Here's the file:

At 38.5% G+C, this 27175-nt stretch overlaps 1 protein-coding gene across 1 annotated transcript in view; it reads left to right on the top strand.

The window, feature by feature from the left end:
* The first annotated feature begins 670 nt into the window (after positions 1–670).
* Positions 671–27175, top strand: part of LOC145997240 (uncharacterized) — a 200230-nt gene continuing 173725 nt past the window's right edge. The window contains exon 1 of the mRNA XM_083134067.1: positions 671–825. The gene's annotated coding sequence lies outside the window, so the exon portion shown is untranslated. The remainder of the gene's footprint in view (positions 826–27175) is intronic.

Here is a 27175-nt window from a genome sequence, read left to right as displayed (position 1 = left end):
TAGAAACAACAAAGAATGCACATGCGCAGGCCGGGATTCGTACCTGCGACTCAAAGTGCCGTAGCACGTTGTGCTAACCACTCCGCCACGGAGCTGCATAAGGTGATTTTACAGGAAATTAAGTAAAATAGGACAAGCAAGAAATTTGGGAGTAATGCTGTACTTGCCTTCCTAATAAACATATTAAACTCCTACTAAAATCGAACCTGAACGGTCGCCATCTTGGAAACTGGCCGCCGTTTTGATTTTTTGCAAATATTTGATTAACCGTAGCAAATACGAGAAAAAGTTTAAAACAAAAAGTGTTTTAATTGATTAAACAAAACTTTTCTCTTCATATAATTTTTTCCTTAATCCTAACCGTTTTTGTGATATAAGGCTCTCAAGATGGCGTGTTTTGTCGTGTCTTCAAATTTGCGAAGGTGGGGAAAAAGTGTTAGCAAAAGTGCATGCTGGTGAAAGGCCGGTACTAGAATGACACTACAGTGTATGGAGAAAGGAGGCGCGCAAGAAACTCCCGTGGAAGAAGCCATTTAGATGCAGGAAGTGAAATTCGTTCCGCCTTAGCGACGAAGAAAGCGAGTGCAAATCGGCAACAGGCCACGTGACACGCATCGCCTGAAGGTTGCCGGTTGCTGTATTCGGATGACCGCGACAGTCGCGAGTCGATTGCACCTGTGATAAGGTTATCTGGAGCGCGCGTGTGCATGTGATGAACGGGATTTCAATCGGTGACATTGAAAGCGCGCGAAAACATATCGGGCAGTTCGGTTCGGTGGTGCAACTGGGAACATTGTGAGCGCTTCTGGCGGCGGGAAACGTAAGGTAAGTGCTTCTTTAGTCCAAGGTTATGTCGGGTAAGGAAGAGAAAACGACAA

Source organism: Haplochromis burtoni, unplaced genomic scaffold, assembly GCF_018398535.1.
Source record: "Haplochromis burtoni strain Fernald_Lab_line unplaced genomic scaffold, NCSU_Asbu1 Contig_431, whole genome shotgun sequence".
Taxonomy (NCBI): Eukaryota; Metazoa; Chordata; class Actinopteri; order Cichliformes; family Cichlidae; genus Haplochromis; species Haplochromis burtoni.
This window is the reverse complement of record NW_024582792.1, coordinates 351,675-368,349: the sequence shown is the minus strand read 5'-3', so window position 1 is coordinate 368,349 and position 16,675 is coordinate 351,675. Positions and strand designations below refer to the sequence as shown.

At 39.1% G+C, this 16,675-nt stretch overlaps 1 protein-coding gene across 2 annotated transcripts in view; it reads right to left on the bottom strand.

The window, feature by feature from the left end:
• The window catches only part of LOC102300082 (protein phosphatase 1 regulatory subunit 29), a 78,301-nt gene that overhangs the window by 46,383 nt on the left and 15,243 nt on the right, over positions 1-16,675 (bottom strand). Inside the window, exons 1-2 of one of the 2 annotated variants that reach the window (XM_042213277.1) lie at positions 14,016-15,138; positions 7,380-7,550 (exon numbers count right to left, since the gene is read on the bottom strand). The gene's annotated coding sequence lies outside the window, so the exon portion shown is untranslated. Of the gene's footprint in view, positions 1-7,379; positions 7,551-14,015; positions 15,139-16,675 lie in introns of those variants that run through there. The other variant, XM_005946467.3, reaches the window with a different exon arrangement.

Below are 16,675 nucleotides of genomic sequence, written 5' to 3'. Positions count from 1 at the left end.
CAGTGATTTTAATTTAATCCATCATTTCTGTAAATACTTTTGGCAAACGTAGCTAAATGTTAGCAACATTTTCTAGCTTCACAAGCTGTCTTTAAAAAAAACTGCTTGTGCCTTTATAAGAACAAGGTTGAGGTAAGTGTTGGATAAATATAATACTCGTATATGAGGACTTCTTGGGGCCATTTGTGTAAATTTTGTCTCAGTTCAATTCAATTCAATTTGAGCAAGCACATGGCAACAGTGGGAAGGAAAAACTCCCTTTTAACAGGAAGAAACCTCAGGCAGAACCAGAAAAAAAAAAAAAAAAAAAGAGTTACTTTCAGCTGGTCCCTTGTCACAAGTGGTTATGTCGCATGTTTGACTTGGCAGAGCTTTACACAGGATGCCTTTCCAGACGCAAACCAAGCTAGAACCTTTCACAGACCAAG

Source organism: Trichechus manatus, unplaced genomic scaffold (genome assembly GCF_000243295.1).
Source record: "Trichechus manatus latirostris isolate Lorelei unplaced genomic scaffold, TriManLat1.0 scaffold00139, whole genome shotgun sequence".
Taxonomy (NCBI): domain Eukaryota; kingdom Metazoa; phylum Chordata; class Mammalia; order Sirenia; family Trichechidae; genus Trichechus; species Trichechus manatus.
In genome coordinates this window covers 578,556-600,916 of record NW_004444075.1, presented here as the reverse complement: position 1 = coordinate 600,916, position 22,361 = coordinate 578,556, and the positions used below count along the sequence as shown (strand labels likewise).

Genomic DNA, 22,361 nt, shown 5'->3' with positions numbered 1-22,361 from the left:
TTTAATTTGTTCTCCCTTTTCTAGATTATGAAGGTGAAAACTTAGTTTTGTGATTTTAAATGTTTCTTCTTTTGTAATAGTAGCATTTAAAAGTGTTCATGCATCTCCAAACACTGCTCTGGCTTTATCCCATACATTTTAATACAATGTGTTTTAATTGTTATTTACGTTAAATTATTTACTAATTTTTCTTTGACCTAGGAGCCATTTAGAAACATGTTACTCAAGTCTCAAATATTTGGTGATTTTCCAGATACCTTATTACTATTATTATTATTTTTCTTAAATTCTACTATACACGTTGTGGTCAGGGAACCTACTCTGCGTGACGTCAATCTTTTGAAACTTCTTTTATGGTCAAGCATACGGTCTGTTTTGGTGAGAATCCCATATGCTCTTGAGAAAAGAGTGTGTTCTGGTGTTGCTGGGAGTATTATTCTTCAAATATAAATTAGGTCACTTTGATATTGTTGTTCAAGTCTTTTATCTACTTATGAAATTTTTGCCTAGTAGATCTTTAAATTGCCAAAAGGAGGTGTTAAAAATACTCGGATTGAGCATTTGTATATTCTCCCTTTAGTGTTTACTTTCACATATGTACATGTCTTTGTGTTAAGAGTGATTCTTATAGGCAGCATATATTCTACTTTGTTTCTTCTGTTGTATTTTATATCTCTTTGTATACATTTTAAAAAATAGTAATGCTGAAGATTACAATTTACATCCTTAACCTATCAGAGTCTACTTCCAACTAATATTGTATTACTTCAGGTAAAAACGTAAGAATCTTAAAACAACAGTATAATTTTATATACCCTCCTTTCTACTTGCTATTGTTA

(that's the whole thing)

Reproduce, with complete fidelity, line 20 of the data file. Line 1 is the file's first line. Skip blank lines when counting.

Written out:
Genomic DNA, 22,361 nt, shown 5'->3' with positions numbered 1-22,361 from the left: